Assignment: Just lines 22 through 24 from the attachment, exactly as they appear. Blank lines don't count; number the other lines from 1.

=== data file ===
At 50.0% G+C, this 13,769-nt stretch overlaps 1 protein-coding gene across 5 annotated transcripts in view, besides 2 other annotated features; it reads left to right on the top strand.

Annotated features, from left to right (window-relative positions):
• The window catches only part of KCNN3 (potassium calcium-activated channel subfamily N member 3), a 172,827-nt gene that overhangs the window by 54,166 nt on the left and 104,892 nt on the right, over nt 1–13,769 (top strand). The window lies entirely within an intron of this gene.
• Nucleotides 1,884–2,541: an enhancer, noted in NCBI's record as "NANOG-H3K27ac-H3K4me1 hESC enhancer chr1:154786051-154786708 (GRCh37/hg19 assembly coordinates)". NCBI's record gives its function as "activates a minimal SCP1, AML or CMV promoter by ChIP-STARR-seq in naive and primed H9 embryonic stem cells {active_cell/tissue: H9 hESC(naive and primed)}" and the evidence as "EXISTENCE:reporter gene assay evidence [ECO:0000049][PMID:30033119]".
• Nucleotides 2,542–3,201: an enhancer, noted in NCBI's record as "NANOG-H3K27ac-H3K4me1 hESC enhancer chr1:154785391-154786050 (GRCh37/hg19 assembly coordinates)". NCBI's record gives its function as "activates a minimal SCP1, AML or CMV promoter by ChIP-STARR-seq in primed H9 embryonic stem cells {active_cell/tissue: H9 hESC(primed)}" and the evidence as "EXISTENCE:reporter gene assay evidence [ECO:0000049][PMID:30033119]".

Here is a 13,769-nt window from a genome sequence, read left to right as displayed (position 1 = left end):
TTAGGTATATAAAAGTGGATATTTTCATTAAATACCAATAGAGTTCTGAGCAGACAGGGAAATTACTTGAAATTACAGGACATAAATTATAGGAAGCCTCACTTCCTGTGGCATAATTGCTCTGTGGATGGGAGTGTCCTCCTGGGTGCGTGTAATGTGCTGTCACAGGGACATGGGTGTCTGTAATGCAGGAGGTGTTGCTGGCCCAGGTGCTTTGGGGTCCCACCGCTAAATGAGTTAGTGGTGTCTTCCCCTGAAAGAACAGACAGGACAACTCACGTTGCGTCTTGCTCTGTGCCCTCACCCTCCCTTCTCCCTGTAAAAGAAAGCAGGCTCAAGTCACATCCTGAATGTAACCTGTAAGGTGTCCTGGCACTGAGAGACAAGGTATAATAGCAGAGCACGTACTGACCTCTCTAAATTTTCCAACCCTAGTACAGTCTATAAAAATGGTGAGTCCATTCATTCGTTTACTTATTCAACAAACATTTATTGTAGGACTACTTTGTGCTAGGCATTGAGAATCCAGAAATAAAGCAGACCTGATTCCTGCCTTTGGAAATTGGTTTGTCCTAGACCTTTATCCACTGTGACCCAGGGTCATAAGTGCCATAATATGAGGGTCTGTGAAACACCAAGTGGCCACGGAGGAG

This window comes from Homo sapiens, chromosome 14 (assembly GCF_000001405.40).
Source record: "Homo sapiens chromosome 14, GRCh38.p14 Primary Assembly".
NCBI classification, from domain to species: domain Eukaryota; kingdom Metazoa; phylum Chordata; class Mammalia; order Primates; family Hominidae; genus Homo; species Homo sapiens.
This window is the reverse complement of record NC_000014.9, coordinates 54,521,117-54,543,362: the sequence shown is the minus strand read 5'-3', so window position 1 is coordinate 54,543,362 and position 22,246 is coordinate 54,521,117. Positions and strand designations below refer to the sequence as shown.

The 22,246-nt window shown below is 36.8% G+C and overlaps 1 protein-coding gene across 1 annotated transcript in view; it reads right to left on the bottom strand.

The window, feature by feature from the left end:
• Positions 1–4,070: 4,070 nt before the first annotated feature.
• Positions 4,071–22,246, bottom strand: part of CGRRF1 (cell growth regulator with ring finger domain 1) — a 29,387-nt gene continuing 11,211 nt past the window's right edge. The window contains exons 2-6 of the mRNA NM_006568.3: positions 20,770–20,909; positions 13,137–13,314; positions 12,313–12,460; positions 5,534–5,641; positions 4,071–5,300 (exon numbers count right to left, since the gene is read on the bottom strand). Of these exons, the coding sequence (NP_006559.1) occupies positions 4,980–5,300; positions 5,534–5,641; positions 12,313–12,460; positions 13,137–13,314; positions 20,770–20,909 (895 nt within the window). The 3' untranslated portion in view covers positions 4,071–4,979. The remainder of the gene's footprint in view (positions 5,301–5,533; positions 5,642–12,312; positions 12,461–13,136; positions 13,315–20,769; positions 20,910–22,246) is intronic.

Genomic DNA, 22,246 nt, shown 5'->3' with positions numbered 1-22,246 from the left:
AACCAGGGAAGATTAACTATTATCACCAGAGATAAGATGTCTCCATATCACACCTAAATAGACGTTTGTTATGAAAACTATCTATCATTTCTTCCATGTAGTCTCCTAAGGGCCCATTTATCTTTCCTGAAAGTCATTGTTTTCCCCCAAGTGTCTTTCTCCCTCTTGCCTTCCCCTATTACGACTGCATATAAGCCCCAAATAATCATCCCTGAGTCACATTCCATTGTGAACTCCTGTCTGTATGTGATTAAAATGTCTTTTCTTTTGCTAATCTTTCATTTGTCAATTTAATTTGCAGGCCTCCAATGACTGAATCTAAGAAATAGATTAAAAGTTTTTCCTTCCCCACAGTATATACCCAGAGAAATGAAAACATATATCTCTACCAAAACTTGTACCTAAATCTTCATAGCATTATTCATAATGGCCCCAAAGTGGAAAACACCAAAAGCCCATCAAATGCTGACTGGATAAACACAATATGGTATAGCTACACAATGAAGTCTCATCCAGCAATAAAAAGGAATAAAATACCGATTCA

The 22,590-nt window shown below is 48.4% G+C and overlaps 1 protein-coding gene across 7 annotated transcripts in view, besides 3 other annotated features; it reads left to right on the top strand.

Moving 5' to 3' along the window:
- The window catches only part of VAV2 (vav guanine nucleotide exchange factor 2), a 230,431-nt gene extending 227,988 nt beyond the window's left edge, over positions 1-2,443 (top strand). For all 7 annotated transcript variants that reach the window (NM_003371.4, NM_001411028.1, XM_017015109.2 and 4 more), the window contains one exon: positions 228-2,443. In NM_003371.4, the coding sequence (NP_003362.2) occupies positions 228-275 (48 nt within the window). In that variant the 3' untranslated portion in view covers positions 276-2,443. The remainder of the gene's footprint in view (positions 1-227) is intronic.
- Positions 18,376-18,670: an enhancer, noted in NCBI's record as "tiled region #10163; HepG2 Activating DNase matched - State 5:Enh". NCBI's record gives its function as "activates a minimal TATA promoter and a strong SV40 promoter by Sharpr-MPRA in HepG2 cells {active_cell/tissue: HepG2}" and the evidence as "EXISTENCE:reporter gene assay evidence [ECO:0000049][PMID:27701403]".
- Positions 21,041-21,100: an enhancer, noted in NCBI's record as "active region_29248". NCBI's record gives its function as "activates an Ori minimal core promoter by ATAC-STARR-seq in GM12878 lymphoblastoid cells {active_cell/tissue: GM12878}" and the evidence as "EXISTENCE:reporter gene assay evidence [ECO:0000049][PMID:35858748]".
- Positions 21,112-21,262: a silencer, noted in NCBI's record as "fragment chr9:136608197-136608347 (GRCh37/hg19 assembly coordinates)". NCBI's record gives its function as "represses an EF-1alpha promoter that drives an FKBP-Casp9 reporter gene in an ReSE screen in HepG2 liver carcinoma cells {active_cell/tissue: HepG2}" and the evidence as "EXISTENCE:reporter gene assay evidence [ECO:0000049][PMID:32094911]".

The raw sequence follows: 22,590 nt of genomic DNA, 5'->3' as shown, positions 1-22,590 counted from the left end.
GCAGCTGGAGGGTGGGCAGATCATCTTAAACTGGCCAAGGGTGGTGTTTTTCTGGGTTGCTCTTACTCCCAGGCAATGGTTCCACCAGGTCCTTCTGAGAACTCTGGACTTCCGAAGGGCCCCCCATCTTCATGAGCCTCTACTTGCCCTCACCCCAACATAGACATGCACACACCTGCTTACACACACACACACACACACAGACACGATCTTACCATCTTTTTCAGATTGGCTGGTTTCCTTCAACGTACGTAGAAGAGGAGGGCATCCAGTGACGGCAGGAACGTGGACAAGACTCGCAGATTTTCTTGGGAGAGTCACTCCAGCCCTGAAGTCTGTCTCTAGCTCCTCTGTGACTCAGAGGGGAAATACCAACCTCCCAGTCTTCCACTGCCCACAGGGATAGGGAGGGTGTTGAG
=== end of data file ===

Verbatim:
- Positions 21,041-21,100: an enhancer, noted in NCBI's record as "active region_29248". NCBI's record gives its function as "activates an Ori minimal core promoter by ATAC-STARR-seq in GM12878 lymphoblastoid cells {active_cell/tissue: GM12878}" and the evidence as "EXISTENCE:reporter gene assay evidence [ECO:0000049][PMID:35858748]".
- Positions 21,112-21,262: a silencer, noted in NCBI's record as "fragment chr9:136608197-136608347 (GRCh37/hg19 assembly coordinates)". NCBI's record gives its function as "represses an EF-1alpha promoter that drives an FKBP-Casp9 reporter gene in an ReSE screen in HepG2 liver carcinoma cells {active_cell/tissue: HepG2}" and the evidence as "EXISTENCE:reporter gene assay evidence [ECO:0000049][PMID:32094911]".

The raw sequence follows: 22,590 nt of genomic DNA, 5'->3' as shown, positions 1-22,590 counted from the left end.